Investigating the white matter structure of the sensorimotor system in children with cerebral palsy

Research output: ThesisDoctoral ThesisCollection of Articles


Cerebral palsy (CP) is the leading motor disorder in childhood, primarily caused by a brain insult occurring before birth. CP is typically characterized by spasticity, affecting one side of the body (hemiplegia) or both sides, predominantly the lower limbs (diplegia). The advancements in diffusion-weighted magnetic resonance imaging (dMRI) and tractography, have allowed the identification of altered white matter structure of the brain in CP. However, our understanding of how these alterations differ between hemiplegic and diplegic subtypes, and their relationship with sensorimotor deficits, such as balance, gait and manual dexterity, remains limited. In this thesis, we investigated a cohort of children and adolescents aged 10–18 years diagnosed with hemiplegic (N = 16) or diplegic CP (N = 11) alongside their typically developed peers (N = 31). Using tractography, we investigated the interhemispheric commissural pathways, i.e. corpus callosum, and thalamocortical pathways connecting to the representational areas of the upper and lower limbs. To address the cortical abnormalities seen in CP and enhance the functional relevance of the studied tracts, we introduced a novel seeding approach using proprioceptive simulation (passive movement) of the limbs together with functional neuroimaging. The derived dMRI metrics were compared between the three groups, and their association with behavioral measures was investigated. Our results showed significant alterations in the diffusion properties of the investigated pathways between children with and without CP, indicating changes in the axonal organization. Specifically, participants with hemiplegic CP seemed to have more severe structural changes that were relatively localized when compared to those with diplegic CP. The white matter involvement reflected, to some extent, the topographic presentation of the functional deficit. While we observed some associations between the dMRI-metrics and sensorimotor function, they were weak, and the directionality was non-conclusive, underscoring the complexity of the structure-function relationships. The dMRI holds promising potential as an objective tool for guiding the diagnosis and treatment of CP in the future. By highlighting the differences in location and severity of white matter alterations between hemiplegic and diplegic CP, our findings contribute significantly to the existing literature. Further, our research emphasizes the importance of along-tract analysis and specific outlining of investigated tracts in future studies on both CP and typical development. Research on CP not only enhances our understanding of the disorder itself but also sheds light on the development and plasticity of the human sensorimotor system.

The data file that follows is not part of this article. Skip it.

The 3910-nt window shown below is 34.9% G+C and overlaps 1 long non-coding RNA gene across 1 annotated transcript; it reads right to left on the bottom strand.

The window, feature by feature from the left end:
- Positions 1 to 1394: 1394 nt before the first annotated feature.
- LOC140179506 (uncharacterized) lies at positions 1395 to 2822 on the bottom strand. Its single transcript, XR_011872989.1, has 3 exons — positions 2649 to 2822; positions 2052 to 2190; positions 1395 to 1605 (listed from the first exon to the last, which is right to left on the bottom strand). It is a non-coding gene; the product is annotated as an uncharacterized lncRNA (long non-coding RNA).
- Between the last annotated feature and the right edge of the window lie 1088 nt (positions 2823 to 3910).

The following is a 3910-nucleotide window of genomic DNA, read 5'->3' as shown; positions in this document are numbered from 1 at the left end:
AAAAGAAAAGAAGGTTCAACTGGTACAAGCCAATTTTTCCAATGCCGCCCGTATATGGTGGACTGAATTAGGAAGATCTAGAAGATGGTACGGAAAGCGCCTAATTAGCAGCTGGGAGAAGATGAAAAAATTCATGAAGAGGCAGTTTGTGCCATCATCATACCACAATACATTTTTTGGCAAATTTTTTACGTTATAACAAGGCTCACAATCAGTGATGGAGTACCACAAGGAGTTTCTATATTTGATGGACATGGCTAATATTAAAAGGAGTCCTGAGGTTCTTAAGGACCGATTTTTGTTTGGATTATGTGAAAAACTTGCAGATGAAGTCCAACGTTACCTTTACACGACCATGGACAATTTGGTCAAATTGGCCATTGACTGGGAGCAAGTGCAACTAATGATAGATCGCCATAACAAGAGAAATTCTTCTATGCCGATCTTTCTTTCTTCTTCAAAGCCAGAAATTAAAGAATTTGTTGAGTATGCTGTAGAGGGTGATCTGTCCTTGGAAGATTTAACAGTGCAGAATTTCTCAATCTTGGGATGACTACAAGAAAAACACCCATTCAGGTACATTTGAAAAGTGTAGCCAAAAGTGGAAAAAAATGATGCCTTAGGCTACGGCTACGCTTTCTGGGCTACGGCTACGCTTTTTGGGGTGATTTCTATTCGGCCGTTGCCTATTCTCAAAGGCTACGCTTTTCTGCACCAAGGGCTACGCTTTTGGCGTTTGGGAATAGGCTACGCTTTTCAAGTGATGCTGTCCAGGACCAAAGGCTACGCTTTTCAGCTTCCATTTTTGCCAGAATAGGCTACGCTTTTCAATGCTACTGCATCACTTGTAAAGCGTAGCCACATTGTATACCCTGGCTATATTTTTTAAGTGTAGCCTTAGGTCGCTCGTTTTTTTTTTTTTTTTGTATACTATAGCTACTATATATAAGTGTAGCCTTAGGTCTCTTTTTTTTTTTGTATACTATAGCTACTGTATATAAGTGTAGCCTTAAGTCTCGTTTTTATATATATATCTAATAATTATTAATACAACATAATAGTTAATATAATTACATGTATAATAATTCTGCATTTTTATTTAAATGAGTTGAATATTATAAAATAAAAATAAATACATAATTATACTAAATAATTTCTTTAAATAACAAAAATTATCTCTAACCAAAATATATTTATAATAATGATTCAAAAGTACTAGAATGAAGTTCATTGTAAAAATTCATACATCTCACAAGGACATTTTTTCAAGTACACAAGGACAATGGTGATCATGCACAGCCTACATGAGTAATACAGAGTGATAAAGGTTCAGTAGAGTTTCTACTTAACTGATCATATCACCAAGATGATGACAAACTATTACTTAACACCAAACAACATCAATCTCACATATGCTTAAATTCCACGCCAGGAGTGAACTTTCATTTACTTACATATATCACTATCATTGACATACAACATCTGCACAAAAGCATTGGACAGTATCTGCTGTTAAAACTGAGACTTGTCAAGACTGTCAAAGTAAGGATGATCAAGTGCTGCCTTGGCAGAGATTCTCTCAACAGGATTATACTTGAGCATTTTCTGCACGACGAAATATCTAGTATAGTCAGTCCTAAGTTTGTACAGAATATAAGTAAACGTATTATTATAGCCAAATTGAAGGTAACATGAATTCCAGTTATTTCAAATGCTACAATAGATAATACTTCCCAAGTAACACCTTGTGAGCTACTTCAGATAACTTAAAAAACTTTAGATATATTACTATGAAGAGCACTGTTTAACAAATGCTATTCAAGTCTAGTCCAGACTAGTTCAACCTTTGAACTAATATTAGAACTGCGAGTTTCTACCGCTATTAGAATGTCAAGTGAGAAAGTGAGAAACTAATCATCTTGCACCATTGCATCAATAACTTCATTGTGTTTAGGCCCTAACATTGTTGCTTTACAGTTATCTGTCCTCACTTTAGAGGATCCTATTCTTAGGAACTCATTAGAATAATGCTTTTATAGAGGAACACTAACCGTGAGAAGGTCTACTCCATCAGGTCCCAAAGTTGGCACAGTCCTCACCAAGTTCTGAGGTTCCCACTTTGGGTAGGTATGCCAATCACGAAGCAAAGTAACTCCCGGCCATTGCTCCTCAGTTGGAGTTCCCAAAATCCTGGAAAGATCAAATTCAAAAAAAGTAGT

Translated title of the contributionAivojen liike- ja tuntoaistiin liittyvien valkean aineen rakenteiden tutkiminen CP-vammaisilla lapsilla
Original languageEnglish
QualificationDoctor's degree
Awarding Institution
  • Aalto University
  • Parkkonen, Lauri, Supervising Professor
  • Piitulainen, Harri, Thesis Advisor
Print ISBNs978-952-64-1653-3
Electronic ISBNs978-952-64-1654-0
Publication statusPublished - 2024
MoE publication typeG5 Doctoral dissertation (article)


  • tractography
  • cerebral palsy
  • diffusion-weighted MRI
  • MEG
  • fMRI


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